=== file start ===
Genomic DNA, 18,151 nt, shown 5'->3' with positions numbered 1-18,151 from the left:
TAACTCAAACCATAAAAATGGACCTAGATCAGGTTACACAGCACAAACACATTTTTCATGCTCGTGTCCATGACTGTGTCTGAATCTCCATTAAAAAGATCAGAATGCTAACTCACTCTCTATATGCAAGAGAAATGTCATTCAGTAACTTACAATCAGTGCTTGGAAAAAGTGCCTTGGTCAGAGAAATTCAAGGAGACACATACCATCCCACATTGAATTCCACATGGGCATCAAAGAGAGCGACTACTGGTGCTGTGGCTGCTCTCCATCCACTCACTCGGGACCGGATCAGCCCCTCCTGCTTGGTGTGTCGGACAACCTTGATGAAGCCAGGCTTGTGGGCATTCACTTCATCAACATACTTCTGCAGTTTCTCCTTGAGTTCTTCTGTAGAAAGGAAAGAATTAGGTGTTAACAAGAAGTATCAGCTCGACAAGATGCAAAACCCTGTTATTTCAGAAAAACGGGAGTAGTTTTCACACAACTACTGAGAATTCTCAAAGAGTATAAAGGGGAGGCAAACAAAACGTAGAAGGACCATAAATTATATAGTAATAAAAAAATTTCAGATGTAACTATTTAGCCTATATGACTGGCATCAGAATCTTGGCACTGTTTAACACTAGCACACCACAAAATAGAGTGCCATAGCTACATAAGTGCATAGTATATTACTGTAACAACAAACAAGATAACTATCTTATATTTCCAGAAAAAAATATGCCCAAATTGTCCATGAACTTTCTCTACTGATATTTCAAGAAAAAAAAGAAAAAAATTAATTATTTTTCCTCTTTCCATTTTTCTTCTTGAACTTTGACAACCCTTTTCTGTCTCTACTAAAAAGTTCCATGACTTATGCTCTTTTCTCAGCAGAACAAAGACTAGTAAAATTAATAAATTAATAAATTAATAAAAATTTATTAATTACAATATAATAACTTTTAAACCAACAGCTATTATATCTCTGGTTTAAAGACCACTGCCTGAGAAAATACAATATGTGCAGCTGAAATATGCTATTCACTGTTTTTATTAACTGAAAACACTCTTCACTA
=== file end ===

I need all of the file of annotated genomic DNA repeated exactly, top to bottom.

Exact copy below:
Genomic DNA, 18,151 nt, shown 5'->3' with positions numbered 1-18,151 from the left:
TAACTCAAACCATAAAAATGGACCTAGATCAGGTTACACAGCACAAACACATTTTTCATGCTCGTGTCCATGACTGTGTCTGAATCTCCATTAAAAAGATCAGAATGCTAACTCACTCTCTATATGCAAGAGAAATGTCATTCAGTAACTTACAATCAGTGCTTGGAAAAAGTGCCTTGGTCAGAGAAATTCAAGGAGACACATACCATCCCACATTGAATTCCACATGGGCATCAAAGAGAGCGACTACTGGTGCTGTGGCTGCTCTCCATCCACTCACTCGGGACCGGATCAGCCCCTCCTGCTTGGTGTGTCGGACAACCTTGATGAAGCCAGGCTTGTGGGCATTCACTTCATCAACATACTTCTGCAGTTTCTCCTTGAGTTCTTCTGTAGAAAGGAAAGAATTAGGTGTTAACAAGAAGTATCAGCTCGACAAGATGCAAAACCCTGTTATTTCAGAAAAACGGGAGTAGTTTTCACACAACTACTGAGAATTCTCAAAGAGTATAAAGGGGAGGCAAACAAAACGTAGAAGGACCATAAATTATATAGTAATAAAAAAATTTCAGATGTAACTATTTAGCCTATATGACTGGCATCAGAATCTTGGCACTGTTTAACACTAGCACACCACAAAATAGAGTGCCATAGCTACATAAGTGCATAGTATATTACTGTAACAACAAACAAGATAACTATCTTATATTTCCAGAAAAAAATATGCCCAAATTGTCCATGAACTTTCTCTACTGATATTTCAAGAAAAAAAAGAAAAAAATTAATTATTTTTCCTCTTTCCATTTTTCTTCTTGAACTTTGACAACCCTTTTCTGTCTCTACTAAAAAGTTCCATGACTTATGCTCTTTTCTCAGCAGAACAAAGACTAGTAAAATTAATAAATTAATAAATTAATAAAAATTTATTAATTACAATATAATAACTTTTAAACCAACAGCTATTATATCTCTGGTTTAAAGACCACTGCCTGAGAAAATACAATATGTGCAGCTGAAATATGCTATTCACTGTTTTTATTAACTGAAAACACTCTTCACTA